I awoke from a nightmare about centuars and remembered the questions Marina the viola-playing mathematician asked me.

I have mixed feelings about the days that made these subjects sore, but they are part of the picture.  I was a music major in college, but was also pretty good at math.  Jean came into my awareness during my senior year.  I had been sailing along, surfing on music, with no clue as to what would happen when I graduated; it was like voyaging on a flat-earther’s world–after June I’d drop over the edge.  I had dated other girls, but I had never met anyone like Jean; she was glamorous, worldly, and quick.  We met in a math class.  I overheard her speaking to another girl about how “a robot would be better than that prof.”  I spoke up, relating an account I had read of a computer that could teach, and mentioning another prof who was more personable.  This was still during the time that computers were big, expensive monsters used mainly by scientists and big business.  She turned a sharp, appraising eye on me and took up a conversation that turned into a long coffee break, and then a lunch.

She was smart and knowledgeable, but was interested more in the power computers made available than how they worked.  She liked what she could grasp quickly and easily–which was quite a bit–but she lost patience when faced by a complex process.  But I was interested in other things about her.  She had long, full, dark hair, bright green eyes, and a great figure–curvy and wiry at once.  I was then only subliminally aware that she was expensively turned out.  She told me later of the designers who were responsible for her slacks and sweater; I learned that the fit and cut of these garments could be obtained only at some expense.  She was from Dallas; her family lived in University Park, and owned a computer business.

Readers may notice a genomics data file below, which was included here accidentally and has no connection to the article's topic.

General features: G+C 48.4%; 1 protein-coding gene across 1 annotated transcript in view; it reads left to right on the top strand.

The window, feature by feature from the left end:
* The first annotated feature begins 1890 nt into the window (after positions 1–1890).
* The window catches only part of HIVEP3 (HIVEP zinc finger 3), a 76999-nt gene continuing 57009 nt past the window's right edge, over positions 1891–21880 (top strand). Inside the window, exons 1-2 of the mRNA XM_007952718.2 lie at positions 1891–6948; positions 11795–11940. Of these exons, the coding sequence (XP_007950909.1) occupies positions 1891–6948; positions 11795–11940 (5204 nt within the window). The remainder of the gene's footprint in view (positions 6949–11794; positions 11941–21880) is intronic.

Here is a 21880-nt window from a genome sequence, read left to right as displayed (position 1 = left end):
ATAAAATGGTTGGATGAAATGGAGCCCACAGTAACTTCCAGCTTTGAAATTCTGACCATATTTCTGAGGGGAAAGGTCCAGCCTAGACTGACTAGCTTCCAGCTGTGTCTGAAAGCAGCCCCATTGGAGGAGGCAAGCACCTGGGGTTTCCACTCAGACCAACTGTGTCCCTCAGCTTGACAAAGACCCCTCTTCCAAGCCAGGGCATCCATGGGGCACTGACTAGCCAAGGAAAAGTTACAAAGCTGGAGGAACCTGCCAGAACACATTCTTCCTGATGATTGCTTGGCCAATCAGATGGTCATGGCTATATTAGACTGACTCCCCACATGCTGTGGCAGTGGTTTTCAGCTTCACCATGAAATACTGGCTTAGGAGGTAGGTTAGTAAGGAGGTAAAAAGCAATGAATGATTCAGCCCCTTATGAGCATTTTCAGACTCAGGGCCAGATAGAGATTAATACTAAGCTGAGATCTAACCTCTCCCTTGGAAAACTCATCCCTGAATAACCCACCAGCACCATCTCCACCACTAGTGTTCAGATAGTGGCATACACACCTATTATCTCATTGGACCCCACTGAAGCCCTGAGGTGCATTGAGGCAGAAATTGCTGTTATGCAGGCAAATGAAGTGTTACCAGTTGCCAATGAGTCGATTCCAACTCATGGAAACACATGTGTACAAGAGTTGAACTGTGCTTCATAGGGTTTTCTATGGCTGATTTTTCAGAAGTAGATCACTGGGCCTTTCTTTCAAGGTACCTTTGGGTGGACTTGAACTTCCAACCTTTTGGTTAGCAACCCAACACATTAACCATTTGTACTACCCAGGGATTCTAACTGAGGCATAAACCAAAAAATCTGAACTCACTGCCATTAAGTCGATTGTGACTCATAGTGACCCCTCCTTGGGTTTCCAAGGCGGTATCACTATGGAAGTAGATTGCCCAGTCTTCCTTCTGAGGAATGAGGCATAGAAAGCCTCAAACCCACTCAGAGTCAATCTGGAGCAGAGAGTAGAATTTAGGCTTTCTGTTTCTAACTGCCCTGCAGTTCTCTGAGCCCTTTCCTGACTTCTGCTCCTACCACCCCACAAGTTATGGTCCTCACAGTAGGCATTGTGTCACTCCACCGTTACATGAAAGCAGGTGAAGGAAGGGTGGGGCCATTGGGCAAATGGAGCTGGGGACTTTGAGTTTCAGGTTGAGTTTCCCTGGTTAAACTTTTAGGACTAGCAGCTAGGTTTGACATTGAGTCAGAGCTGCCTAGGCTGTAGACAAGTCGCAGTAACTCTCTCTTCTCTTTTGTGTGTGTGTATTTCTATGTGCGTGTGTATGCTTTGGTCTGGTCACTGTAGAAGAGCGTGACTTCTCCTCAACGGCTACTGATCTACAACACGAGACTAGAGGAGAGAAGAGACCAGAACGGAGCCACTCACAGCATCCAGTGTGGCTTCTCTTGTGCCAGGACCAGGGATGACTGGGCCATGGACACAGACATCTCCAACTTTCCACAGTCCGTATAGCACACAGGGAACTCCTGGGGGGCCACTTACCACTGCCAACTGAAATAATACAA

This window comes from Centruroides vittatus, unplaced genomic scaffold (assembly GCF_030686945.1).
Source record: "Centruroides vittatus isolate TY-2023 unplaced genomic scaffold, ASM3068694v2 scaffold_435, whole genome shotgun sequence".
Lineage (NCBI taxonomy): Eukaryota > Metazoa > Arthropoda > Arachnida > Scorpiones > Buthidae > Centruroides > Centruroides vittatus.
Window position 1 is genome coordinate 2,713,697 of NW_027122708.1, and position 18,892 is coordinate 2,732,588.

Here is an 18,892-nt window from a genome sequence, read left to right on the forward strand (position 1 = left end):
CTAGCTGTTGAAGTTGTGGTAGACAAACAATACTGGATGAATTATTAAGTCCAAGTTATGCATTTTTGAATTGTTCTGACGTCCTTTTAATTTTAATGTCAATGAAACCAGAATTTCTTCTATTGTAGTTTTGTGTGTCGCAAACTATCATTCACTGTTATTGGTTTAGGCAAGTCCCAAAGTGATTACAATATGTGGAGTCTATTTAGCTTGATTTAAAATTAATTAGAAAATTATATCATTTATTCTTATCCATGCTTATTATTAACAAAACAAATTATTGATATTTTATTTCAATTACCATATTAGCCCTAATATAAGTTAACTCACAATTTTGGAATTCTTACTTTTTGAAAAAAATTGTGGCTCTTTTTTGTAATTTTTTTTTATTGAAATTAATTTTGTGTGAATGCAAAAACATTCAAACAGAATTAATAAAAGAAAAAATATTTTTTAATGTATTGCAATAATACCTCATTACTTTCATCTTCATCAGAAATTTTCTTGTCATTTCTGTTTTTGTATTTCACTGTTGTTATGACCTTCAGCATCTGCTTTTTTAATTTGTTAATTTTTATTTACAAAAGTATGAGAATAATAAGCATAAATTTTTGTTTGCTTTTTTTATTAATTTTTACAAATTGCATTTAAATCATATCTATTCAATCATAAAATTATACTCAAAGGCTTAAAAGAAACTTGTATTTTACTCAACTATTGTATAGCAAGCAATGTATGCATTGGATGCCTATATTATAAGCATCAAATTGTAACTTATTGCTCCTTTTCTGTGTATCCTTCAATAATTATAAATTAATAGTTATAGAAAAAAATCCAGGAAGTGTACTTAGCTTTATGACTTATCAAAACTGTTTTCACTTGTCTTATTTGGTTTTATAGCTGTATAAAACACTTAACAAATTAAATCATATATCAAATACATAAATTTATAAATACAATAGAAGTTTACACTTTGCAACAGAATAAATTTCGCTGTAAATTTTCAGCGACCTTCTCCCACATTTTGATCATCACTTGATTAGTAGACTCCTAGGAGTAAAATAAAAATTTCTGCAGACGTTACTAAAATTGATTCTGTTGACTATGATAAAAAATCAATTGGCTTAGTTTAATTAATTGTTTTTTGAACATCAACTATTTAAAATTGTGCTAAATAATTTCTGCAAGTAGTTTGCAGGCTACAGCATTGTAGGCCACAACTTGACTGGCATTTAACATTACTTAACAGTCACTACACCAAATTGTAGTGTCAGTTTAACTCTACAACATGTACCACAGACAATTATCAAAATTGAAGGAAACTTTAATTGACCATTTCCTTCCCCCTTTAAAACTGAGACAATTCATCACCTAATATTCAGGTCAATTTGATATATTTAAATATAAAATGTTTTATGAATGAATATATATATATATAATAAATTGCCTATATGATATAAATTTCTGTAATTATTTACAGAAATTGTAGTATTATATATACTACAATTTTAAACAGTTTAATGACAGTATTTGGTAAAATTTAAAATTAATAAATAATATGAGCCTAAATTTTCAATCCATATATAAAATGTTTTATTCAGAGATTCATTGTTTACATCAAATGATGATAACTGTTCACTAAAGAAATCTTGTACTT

I was totally smitten.  Not only was I attracted by her looks and intelligence, but she had a way of keeping me on edge, of approaching and withdrawing, warming and cooling, that somehow took me over.  At first, she continued to date fraternity boys, which drove me wild.  But then, after seeing her on the arm of some big Deke and batting her eyes, I would hear her knock on the door of my practice room and invite me to a break.  She would make fun of the frat boy and his friends, laughing about how dumb they were.  At times she would casually lean on my shoulder and give my arm little squeezes; at other times she would be silent and distant.  On these occasions, desperate to break the ice, I would ask if I had said anything to irritate her.  “If you don’t know,” she said once, “it wouldn’t do any good to try to explain it.”

I tried to interest her in my older love, music.  Like many other young women of her class, she had taken piano lessons.  She still had some facility, but our attempts at playing sonatas were not successful.  She was used to playing by herself, so she could not keep the beat, and would not listen to the other part; I would try to follow her, but we would get further and further apart until we had to stop and start over.  After a few attempts she would get bored and want to talk.  She could still rattle through some of the Chopin and Liszt she had learned, but her approach was more athletic than aesthetic.  So after a while, without anyone saying anything, we stopped trying to make music. She would go to concerts with me and seemed to tolerate my music, up to a point–that point being when she wanted my attention.